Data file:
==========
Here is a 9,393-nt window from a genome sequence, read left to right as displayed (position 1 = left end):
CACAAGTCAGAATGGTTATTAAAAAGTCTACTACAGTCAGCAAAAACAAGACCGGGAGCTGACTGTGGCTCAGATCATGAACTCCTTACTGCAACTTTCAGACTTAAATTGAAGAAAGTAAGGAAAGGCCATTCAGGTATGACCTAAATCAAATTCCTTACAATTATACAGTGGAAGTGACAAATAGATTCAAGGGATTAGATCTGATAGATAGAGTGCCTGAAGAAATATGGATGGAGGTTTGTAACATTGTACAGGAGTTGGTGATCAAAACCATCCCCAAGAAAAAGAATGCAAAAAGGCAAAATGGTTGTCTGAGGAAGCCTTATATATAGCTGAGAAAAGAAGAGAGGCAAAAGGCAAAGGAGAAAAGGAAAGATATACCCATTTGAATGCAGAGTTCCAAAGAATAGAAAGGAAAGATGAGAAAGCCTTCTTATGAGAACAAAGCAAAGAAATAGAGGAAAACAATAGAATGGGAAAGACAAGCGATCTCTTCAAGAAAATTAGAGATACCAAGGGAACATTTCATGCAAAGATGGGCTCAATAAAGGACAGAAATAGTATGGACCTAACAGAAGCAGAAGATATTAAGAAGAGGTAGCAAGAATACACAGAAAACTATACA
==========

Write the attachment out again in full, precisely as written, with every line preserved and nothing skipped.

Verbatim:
Here is a 9,393-nt window from a genome sequence, read left to right as displayed (position 1 = left end):
CACAAGTCAGAATGGTTATTAAAAAGTCTACTACAGTCAGCAAAAACAAGACCGGGAGCTGACTGTGGCTCAGATCATGAACTCCTTACTGCAACTTTCAGACTTAAATTGAAGAAAGTAAGGAAAGGCCATTCAGGTATGACCTAAATCAAATTCCTTACAATTATACAGTGGAAGTGACAAATAGATTCAAGGGATTAGATCTGATAGATAGAGTGCCTGAAGAAATATGGATGGAGGTTTGTAACATTGTACAGGAGTTGGTGATCAAAACCATCCCCAAGAAAAAGAATGCAAAAAGGCAAAATGGTTGTCTGAGGAAGCCTTATATATAGCTGAGAAAAGAAGAGAGGCAAAAGGCAAAGGAGAAAAGGAAAGATATACCCATTTGAATGCAGAGTTCCAAAGAATAGAAAGGAAAGATGAGAAAGCCTTCTTATGAGAACAAAGCAAAGAAATAGAGGAAAACAATAGAATGGGAAAGACAAGCGATCTCTTCAAGAAAATTAGAGATACCAAGGGAACATTTCATGCAAAGATGGGCTCAATAAAGGACAGAAATAGTATGGACCTAACAGAAGCAGAAGATATTAAGAAGAGGTAGCAAGAATACACAGAAAACTATACA